• Earth’s rotational axis is not tilted. Earth’s orbital plane around the sun is tilted! When orienting celestial objects, we are forced to choose what we consider “upright.” Earth’s gravity cannot dictate “upright” for celestial objects. If you imagine Earth’s rotational axis as upright, the north star remains fixed as “north” or “up” and the orbital plane is then tilted 23° meaning Earth “moves north and south” as it orbits, or moves “up and down.”
  • The sun. slightly more complicated, but helpful because the sun is bright. What is a line of latitude? What does a line of latitude look like? The blindingly bright sun traces a line of latitude through the sky every day. On equinox days, the sun traces the 0° line of latitude (celestial equator) and on the solstices the sun traces the +/- 23.4° line of latitude. In between, the sun gradually traces lines of latitude from 0° to 23.4° to 0° to -23.4° and back to 0° again throughout the year. Each day the sun traces a slightly different line of latitude as Earth orbits.
  • Nobody is good at three-dimensional spherical-angle geometry! Nobody! Astronomers are not good at it. Nobody is! Then why does the current zodiac constellation represent the constellation behind the sun that we cannot see?? Because nobody is good at three dimensional geometry! Astronomers for millennia past and still today use the sun as a “pointer.” Nothing in the sky points like the sun. The sun is such a bright “pointer” that you cannot see what is behind it – but remember that the stars do not move relative to each other so if you have some idea of what the starry sky looks like, and you know the current zodiac constellation, you can reference the rest of the starry sky off of the sun itself. “Pisces is shining bright this month!” True statement – even though Pisces is only up during the day because looking forward the sun means looking toward the current zodiac constellation. We are currently in Pisces. “The sun pointer is moving toward the constellation Aries.” Another true statement. The line the sun traces through the starry background as we orbit is called the “ecliptic.”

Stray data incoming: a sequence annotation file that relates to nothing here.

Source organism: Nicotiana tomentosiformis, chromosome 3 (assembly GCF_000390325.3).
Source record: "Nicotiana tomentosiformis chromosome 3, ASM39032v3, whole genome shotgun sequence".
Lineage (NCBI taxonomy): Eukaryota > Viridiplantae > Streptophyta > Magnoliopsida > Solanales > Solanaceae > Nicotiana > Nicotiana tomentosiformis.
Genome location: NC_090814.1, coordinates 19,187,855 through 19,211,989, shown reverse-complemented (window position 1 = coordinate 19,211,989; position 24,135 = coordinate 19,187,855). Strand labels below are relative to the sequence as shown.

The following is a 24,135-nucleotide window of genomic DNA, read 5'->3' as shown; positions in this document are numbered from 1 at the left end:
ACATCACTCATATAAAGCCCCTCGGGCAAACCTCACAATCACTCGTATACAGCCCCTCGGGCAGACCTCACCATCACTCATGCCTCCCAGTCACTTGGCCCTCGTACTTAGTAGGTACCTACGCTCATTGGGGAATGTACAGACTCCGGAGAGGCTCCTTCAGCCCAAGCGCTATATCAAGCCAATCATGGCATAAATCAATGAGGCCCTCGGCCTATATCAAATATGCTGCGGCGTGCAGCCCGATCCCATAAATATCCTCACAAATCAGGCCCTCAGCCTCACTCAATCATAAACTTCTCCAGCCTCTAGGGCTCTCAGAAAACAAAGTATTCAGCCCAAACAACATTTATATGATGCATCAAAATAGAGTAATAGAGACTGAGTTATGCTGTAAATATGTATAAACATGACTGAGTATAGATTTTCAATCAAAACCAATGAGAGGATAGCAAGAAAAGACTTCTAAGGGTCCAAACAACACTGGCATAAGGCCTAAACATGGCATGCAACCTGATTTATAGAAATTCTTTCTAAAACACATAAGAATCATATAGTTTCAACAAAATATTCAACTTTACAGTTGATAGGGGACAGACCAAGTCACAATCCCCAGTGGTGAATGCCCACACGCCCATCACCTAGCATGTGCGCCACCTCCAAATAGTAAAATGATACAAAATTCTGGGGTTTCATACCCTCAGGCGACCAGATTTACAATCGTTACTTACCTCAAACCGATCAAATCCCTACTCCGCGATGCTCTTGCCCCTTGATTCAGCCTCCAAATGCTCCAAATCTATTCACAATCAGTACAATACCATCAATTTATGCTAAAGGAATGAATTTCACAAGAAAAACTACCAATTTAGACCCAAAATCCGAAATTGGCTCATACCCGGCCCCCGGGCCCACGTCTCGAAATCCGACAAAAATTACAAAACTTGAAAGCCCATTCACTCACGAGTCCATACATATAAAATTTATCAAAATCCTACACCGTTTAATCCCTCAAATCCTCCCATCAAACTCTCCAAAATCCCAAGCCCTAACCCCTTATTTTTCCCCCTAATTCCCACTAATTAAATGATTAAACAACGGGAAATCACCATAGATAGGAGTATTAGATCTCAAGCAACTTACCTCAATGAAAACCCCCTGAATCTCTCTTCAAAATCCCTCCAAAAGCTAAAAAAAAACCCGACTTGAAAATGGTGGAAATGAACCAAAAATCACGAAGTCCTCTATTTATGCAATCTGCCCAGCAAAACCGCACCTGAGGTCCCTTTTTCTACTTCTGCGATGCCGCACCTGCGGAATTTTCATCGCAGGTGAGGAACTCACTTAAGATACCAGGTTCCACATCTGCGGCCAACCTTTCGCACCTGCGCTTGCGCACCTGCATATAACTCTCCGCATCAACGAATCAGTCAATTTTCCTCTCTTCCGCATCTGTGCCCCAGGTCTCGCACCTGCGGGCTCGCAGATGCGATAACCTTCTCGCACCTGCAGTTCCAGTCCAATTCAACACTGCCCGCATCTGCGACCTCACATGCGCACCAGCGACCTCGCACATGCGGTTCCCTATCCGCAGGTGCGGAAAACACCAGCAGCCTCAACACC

Once you have some firm ground to stand on, you can start to remember some more basics and build. If you get confused, re-read the above and remind yourself that many things in the sky do not change!

  • Orion, the most widely-recognized constellation, is on the celestial equator. Therefore Orion rises directly east and sets directly west. Orion is “up” ~12 hours and “down” ~12 hours. Orion’s path peaks at 90° – [your latitude] above your horizon (directly overhead the equator). Also, Orion is visible from everywhere on Earth.
  • Orion is directly south of the border of Taurus and Gemini. The Taurus Gemini border marks the northern hemisphere summer solstice, so on the summer solstice the sun points near Orion. On the winter solstice, Orion is high in the sky at midnight.
  • Polaris, the north star, is located directly north at [your latitude]° above the horizon, always. Most people use the Big Dipper to find Polaris.
  • The two stars in the Big Dipper aligned with Polaris point to the ecliptic at Leo near its border with Virgo, so near the sun’s location at the autumnal equinox.
  • The Milky Way’s bright galactic center is among Sagittarius, specifically Sagittarius A. It is 29° south of the celestial equator so therefore peaks at 61° – [your latitude] in your sky (more visible in southern hemisphere). Being near the northern hemisphere winter solstice, it is most visible in northern hemisphere during summer.

Read Time v3 with an Accurate Mental Model

  • You are the observer in the center of the clock. Everything moves relative to the observer.
  • The sun position on the clock represents the actual longitudinal position of the sun.
  • Solar noon is noon on the clock. The two are one and the same. When the sun is directly overhead the observer, it is noon, and half of the day has passed.
  • Sunrise and sunset are depicted and labeled. Sunrise marks time 0:00 each day and sunset marks the day length. The day length changes gradually throughout the year with the seasons.
  • When the sun sets, the “official time” turns negative and begins to count down to sunrise. However, if you mark an event at +12:30 time v3 during an 11 hour day, +12:30 is visible on the clock even though the sun has set, the official time v3 is negative, and your event will be held in the dark. “+12:30” is still 12 hours and 30 minutes after sunrise and still a usable time.
  • The moon position on the clock represents the actual longitudinal position of the moon. Moon directly overhead on the clock, the moon is directly overhead the observer, “moon noon.” Moonrise and moonset are off to the side, just like the sun. I am adding small moonrise and moonset lines in the next version.
  • The moon phase is represented by the sun’s position relative to the moon and Earth, easily observable on the clock. Project the sun out to “infinity” and the sun points to the moon phase marked on the moon itself. Therefore the moon phase on the clock is determined just how it is in real life.
  • The locations marked on the clock’s Earth represent prominent geographical features approximately every 15° longitude. Therefore the sun passes one of the geographical features every hour. If you want to know the approximate time at a different location, just imagine the observer on the clock is at the location with everything else right where it is. Tilt your head if it helps or physically turn the clock on its side.